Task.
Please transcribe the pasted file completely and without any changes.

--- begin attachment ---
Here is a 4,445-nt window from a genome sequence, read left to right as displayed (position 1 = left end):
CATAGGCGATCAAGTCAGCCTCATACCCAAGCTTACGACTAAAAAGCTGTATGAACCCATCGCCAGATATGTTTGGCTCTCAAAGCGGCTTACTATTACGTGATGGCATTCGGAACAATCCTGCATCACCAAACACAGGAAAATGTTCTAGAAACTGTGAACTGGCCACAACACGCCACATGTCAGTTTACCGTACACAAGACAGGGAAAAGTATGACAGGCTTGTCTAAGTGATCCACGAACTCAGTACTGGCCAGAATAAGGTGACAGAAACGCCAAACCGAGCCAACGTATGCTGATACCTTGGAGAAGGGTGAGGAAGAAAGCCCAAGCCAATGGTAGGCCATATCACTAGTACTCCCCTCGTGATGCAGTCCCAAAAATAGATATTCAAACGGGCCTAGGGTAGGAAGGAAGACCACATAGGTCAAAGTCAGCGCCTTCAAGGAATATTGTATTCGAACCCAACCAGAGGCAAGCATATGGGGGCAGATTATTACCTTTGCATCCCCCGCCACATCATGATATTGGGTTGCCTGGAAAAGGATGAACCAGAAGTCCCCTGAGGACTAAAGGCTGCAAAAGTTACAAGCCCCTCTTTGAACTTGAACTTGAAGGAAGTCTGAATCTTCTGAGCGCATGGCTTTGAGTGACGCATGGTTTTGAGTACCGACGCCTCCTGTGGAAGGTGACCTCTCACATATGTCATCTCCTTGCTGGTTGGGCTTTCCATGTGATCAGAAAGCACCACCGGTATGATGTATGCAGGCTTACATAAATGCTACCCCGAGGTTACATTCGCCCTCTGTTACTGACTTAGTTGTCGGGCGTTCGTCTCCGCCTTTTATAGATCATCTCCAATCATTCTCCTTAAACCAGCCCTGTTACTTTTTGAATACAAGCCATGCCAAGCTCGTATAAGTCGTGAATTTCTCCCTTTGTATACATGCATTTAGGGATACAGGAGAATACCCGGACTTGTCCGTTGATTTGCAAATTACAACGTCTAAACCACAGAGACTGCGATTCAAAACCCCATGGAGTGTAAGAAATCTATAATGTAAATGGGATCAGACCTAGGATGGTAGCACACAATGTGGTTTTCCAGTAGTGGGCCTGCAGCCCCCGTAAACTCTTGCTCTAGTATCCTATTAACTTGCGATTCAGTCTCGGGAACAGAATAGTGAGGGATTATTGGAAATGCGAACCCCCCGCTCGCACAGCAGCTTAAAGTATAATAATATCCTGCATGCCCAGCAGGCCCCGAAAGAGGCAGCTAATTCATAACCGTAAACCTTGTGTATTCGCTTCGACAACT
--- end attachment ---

Here is a 4,445-nt window from a genome sequence, read left to right as displayed (position 1 = left end):
CATAGGCGATCAAGTCAGCCTCATACCCAAGCTTACGACTAAAAAGCTGTATGAACCCATCGCCAGATATGTTTGGCTCTCAAAGCGGCTTACTATTACGTGATGGCATTCGGAACAATCCTGCATCACCAAACACAGGAAAATGTTCTAGAAACTGTGAACTGGCCACAACACGCCACATGTCAGTTTACCGTACACAAGACAGGGAAAAGTATGACAGGCTTGTCTAAGTGATCCACGAACTCAGTACTGGCCAGAATAAGGTGACAGAAACGCCAAACCGAGCCAACGTATGCTGATACCTTGGAGAAGGGTGAGGAAGAAAGCCCAAGCCAATGGTAGGCCATATCACTAGTACTCCCCTCGTGATGCAGTCCCAAAAATAGATATTCAAACGGGCCTAGGGTAGGAAGGAAGACCACATAGGTCAAAGTCAGCGCCTTCAAGGAATATTGTATTCGAACCCAACCAGAGGCAAGCATATGGGGGCAGATTATTACCTTTGCATCCCCCGCCACATCATGATATTGGGTTGCCTGGAAAAGGATGAACCAGAAGTCCCCTGAGGACTAAAGGCTGCAAAAGTTACAAGCCCCTCTTTGAACTTGAACTTGAAGGAAGTCTGAATCTTCTGAGCGCATGGCTTTGAGTGACGCATGGTTTTGAGTACCGACGCCTCCTGTGGAAGGTGACCTCTCACATATGTCATCTCCTTGCTGGTTGGGCTTTCCATGTGATCAGAAAGCACCACCGGTATGATGTATGCAGGCTTACATAAATGCTACCCCGAGGTTACATTCGCCCTCTGTTACTGACTTAGTTGTCGGGCGTTCGTCTCCGCCTTTTATAGATCATCTCCAATCATTCTCCTTAAACCAGCCCTGTTACTTTTTGAATACAAGCCATGCCAAGCTCGTATAAGTCGTGAATTTCTCCCTTTGTATACATGCATTTAGGGATACAGGAGAATACCCGGACTTGTCCGTTGATTTGCAAATTACAACGTCTAAACCACAGAGACTGCGATTCAAAACCCCATGGAGTGTAAGAAATCTATAATGTAAATGGGATCAGACCTAGGATGGTAGCACACAATGTGGTTTTCCAGTAGTGGGCCTGCAGCCCCCGTAAACTCTTGCTCTAGTATCCTATTAACTTGCGATTCAGTCTCGGGAACAGAATAGTGAGGGATTATTGGAAATGCGAACCCCCCGCTCGCACAGCAGCTTAAAGTATAATAATATCCTGCATGCCCAGCAGGCCCCGAAAGAGGCAGCTAATTCATAACCGTAAACCTTGTGTATTCGCTTCGACAACT